|Lake Forest College
In 1857, only two years after the completion of railroads connecting Chicago to the string of towns stretching north along the shore of Lake Michigan, the city and the college of Lake Forest were simultaneously established 30 miles north of Chicago. Their Presbyterian founders hired Almerin Hotchkiss to draw up plans for a small, bucolic city with the school as its hub, and Lake Forest Academy opened to four boys in 1858, in the town's first building. The school's growth (including the addition of college-level courses in 1860) halted abruptly with the coming of the Civil War and the aftermath of the Chicago Fire of 1871. It reopened in 1876 to both men and women, focused increasingly on the liberal arts, and grew steadily over the next several decades. Enrollment ballooned after passage of the GI Bill, as Presbyterianism became less central to the school's identity. After several name changes, it officially became Lake Forest College with the renewal of its charter in 1965. Though their founders envisioned them as adjoined institutions, the college and city serve different needs: while the city of Lake Forest remains among the nation's wealthiest, 85 percent of the college's 1,270 students received financial assistance in the 2001–2 academic year.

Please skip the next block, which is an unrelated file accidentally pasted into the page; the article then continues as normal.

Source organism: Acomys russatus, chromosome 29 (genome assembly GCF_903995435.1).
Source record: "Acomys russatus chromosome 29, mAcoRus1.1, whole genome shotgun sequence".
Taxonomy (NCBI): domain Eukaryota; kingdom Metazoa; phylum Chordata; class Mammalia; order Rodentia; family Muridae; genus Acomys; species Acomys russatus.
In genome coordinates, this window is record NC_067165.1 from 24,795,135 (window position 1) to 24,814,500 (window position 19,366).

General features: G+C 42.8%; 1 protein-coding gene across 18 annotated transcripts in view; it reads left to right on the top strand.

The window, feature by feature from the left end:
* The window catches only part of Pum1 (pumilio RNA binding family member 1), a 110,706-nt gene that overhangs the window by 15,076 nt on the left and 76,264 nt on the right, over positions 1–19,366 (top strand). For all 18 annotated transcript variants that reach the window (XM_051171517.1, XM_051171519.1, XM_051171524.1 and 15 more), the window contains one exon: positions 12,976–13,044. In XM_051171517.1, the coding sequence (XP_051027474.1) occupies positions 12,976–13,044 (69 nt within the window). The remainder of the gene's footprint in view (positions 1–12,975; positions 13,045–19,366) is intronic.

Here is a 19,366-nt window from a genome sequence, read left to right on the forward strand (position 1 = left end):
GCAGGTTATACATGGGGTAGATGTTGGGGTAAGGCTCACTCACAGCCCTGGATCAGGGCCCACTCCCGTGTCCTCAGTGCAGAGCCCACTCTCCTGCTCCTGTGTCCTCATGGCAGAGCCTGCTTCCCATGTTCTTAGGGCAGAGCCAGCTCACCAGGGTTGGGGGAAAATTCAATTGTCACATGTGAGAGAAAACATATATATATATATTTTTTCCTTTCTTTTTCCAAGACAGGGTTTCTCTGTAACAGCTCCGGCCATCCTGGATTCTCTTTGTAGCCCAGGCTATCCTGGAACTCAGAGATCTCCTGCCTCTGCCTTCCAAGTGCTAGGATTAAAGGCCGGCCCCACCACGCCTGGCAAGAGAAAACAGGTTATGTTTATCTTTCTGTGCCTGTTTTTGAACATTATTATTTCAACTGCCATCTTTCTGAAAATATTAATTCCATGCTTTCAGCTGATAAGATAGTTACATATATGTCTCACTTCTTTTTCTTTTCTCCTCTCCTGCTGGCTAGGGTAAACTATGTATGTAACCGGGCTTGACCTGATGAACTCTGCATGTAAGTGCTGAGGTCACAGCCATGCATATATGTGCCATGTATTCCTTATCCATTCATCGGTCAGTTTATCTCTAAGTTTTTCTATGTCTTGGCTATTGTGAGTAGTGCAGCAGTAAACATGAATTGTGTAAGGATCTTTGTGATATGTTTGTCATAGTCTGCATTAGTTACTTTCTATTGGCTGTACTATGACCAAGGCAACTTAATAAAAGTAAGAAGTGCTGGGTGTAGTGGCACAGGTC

Schulze, Franz, Rosemary Cowler, and Arthur H. Miller. 30 Miles North: A History of Lake Forest College, Its Town, and Its City of Chicago. 2000.
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